FACTS Spotlight: Male Fertility


June 21, 2021

By Taylor Keen, DO

Diet Matters in Male Fertility: A Research Review

Editor’s Note: As part of the FACTS series on male fertility, this month we published a review of the evidence on zinc and folate supplementation in infertility and research about male involvement in family planning. We also published an interview with a couple that’s used multiple fertility awareness-based methods (FABMs)successfully. Stay tuned for more to come, including a research review on the impact of environmental factors on male fertility.

This week’s review summarizes fascinating research[i] published in 2015 titled, “The Association between Dietary Patterns and Semen Quality in a General Asian Population of 7282 Males.” The synopsis below was written by Dr. Taylor Keen while on the FACTS online elective in fertility awareness. With nearly 230 students participating in our unique elective this year, FACTS is fulfilling its mission to educate medical professionals about the evidence behind FABMs and the value of understanding fertility. The compelling results of this article emphasize the vital relationship between a healthy lifestyle and fertility.


When thinking about fertility, it is important to recognize that a couple’s fertility is a combination of both female and male factors.

In this article, Liu et al examine the relationship between diet and semen quality as a reflection of male fertility. Previously proven risk factors for poor semen quality include genetics, endocrine abnormalities, obesity, age, smoking, alcohol use, and now, poor diet and nutrition.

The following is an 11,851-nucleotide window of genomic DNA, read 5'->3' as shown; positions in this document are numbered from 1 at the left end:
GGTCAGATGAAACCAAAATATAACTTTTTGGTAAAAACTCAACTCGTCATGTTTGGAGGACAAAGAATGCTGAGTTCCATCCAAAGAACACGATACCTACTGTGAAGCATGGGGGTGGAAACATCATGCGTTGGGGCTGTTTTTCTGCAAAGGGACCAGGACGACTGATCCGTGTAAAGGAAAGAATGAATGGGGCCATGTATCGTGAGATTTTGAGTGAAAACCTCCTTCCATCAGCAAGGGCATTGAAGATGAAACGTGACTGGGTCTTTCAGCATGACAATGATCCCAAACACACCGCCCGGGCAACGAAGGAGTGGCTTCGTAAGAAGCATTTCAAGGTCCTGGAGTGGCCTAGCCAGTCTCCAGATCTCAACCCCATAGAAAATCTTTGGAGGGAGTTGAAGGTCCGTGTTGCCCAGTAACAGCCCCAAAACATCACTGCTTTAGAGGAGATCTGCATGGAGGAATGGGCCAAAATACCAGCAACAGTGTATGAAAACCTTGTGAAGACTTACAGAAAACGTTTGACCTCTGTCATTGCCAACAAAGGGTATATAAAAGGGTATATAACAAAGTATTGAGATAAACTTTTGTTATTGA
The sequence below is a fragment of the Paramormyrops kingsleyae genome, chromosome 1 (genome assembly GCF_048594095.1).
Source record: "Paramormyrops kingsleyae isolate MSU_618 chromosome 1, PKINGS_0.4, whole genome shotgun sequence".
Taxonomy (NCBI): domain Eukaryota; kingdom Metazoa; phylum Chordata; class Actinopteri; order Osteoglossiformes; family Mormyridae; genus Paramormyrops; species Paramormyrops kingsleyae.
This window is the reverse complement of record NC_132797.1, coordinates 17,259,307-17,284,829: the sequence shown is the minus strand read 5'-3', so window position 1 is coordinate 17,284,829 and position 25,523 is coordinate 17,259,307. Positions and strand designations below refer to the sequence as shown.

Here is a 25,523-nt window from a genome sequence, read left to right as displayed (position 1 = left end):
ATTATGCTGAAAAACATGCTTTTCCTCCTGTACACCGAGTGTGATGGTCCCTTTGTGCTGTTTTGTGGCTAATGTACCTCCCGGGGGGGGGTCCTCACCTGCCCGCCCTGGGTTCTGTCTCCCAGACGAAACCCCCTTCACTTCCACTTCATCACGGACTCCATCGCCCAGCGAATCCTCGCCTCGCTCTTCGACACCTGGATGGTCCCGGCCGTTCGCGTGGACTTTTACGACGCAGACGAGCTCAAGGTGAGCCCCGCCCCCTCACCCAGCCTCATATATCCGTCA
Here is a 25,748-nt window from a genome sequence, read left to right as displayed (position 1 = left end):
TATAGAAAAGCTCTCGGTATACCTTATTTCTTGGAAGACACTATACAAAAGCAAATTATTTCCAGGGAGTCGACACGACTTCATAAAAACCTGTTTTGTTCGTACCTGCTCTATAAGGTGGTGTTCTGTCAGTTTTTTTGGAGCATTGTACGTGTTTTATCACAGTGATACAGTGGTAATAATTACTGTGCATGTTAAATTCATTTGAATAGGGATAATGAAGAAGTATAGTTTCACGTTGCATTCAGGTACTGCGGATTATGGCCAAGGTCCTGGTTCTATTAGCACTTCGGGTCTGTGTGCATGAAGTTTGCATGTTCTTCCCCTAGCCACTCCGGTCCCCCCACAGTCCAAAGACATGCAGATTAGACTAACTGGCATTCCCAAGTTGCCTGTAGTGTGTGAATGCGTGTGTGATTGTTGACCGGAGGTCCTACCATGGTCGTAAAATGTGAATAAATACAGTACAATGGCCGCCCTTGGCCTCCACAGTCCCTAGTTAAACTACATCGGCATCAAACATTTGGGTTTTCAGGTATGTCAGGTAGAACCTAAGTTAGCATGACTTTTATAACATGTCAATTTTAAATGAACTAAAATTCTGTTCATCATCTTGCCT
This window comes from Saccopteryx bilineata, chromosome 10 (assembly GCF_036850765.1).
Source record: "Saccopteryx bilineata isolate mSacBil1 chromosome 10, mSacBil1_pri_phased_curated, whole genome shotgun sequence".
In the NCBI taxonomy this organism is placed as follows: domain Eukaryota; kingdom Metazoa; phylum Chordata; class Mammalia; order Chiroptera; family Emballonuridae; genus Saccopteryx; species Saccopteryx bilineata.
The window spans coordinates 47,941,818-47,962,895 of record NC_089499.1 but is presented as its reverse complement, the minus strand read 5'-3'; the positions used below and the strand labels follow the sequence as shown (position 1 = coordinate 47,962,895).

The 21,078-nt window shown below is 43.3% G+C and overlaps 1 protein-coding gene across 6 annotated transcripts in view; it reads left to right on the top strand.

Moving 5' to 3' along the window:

Many studies have already been done in Western countries that suggest the current Western diet — high in calories, added fats, and sugar — negatively affects semen quality and male fertility, while diets consisting of healthy fats, whole grains, fish, and poultry exert a positive impact. This was the first study examining the relationships between diet and semen quality in an Asian population.


The cross-sectional study involved a total of 7,282 Taiwanese men between the ages of 18 and 75. It was run by a private practice called MJ Health Management Institution in Taiwan that conducted a standard medical screening program from 2008 to 2013. Participants completed a computerized diet questionnaire consisting of 19 foods, and documented how often and how much of each food they typically eat. Researchers then classified the participants into five different groups based on their answers: healthy diet, Western diet, high-carbohydrate diet, high-sugar diet, and high-sodium diet.

The healthy diet consisted of light and dark colored vegetables and fruits. The Western diet involved mostly dairy, seafood, and fried foods. The high-carbohydrate diet included refined grains, whole grains, and root vegetables. The high-sugar diet consisted of cake, cookies, additional sugars, and sweetened drinks. Lastly, the high-sodium diet was high in processed canned foods, instant noodles, and condiments.

Participants were instructed to abstain from intercourse for three days prior to collection of semen using home-collection kits. The samples were sent to the facility’s lab within one hour of collection. The semen parameters evaluated included sperm concentration, total sperm motility, progressive sperm motility, and normal sperm morphology.